On May 24th, 1968, student protesters gathered to revolt against UKAS, the government’s reform proposal for a new curriculum.
The interest and enthusiasm of the young protesters – mostly left-wingers – was enhanced by other revolts happening around Europe. Just a few days earlier, students in Paris had organised a violent protest against the closure and threatened expulsion of several students at Nanterre.
The occupation came about as a result of a meeting, which was held in the Student Union to openly discuss UKAS, the aim of which was introducing a line system, or rather, fixed study courses in Swedish Higher Education.
After the governmental proposal, a wide range of critics and opposition groups had formed. More specifically, the opposition at the meeting included student politicians, but also affiliates of extremist movements (Clarté, KFML and the Left Youth Union), the so-called 68-left.
After just a few hours of discussion, the meeting took a wrong turn. Lively debates began taking place together with an increasing frustration among participants. They couldn’t reach a compromise, they couldn’t come up with an agreed solution on how to solve or address the new governmental curriculum.
Organizations from other political parties joined the discussion but left in favour of other more crucial issues than UKAS. As the meeting did not proceed to plan, the young protesters felt the only solution was to occupy the Kårhuset.
On the 25th, the event started gaining publicity as different newspapers began to cover the occupation. Even the former Education Minister Olof Palme intervened and tried to participate and mitigate the discussion.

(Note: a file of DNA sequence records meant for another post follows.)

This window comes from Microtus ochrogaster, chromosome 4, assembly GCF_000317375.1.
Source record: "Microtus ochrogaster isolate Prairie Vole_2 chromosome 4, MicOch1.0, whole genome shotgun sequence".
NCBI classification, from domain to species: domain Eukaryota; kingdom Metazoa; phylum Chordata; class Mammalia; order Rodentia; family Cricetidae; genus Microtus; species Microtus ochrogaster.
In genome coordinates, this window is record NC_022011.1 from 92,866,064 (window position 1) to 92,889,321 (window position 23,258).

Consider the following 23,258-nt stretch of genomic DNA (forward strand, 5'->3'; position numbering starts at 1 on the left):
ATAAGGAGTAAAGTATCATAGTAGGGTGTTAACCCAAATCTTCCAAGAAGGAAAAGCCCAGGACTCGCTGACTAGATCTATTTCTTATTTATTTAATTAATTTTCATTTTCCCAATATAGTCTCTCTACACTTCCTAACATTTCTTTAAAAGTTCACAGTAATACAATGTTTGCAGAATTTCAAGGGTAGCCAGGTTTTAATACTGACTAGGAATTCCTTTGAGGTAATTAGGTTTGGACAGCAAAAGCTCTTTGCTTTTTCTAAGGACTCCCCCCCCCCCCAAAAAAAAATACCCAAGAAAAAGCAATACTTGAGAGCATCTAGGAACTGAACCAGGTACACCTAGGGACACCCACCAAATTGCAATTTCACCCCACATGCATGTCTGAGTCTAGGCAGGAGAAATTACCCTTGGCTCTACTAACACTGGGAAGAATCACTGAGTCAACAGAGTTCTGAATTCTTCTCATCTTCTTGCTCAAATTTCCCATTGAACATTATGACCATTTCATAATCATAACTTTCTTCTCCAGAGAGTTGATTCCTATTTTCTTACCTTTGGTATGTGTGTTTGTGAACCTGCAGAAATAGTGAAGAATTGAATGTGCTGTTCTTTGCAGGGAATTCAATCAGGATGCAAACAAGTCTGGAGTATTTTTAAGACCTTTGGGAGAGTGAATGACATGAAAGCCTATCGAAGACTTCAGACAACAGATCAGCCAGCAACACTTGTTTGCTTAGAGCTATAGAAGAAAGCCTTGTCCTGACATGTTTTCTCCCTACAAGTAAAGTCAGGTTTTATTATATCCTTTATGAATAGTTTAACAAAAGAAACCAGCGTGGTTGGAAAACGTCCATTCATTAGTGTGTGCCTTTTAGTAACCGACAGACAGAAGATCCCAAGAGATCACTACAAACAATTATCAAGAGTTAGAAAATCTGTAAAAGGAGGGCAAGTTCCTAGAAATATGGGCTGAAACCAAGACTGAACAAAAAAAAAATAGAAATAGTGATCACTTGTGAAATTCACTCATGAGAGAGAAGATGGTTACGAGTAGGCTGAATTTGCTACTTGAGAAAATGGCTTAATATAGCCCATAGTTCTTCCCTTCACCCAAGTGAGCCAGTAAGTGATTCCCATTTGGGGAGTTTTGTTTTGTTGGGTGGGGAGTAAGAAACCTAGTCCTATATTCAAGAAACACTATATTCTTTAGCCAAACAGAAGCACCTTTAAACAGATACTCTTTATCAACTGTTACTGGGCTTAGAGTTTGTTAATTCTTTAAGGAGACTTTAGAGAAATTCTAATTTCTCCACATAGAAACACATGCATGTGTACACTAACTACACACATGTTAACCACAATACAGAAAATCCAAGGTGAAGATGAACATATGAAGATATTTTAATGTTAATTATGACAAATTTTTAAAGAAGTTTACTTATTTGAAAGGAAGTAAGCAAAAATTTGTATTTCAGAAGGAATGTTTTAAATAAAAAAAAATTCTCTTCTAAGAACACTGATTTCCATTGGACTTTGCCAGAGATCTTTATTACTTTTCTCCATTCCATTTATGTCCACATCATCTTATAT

His intervention was mainly regarding the importance of reformism and democracy. But just a day after the speech, in a radio interview, he criticized the “young communists” and tried to persuade them not to reject parliament’s decision.
Palme also told Swedish newspaper Dagens Nyheter: “those who led the meeting and those who sat in the speaker chair whilst I was there – were communists who would use this debate on student democracy and UKAS to express their disgust for democracy and to preface violent methods in the change of Swedish society”.
In the meanwhile, a demonstration train was organized by other opposition groups who aimed to occupy the Stockholm Opera, the Concert Hall and the Central Station. However, soon enough the attempt failed, and the train returned to the corps.
The climax came on May 27th; Kårhuset was closed and no-one was able to get in. The police even surrounded the Student Union and stopped bringing food to the participants.
Finally, after four days of demonstration, the starving protesters didn’t have a way out anymore. They came out of the building and thus ended the occupation.
The question is: was the four-day occupation worth it? UKAS was and continued to be a crucial educational policy battle for several years. The Stockholm University Union Council also changed its structure. If prior to the occupation the council had been dominated by right-leaning groups, after the event a new civilian party was formed, the Opposition ’68.
Therefore, 50 years later it is important to remember what happened at Kårhuset from May 24th to May 27th,1968. Despite the fact that protesters did not fully gain what they were asking for, they got a crucial role in the University Council, which without the occupation would have taken many more years for them to gain access to.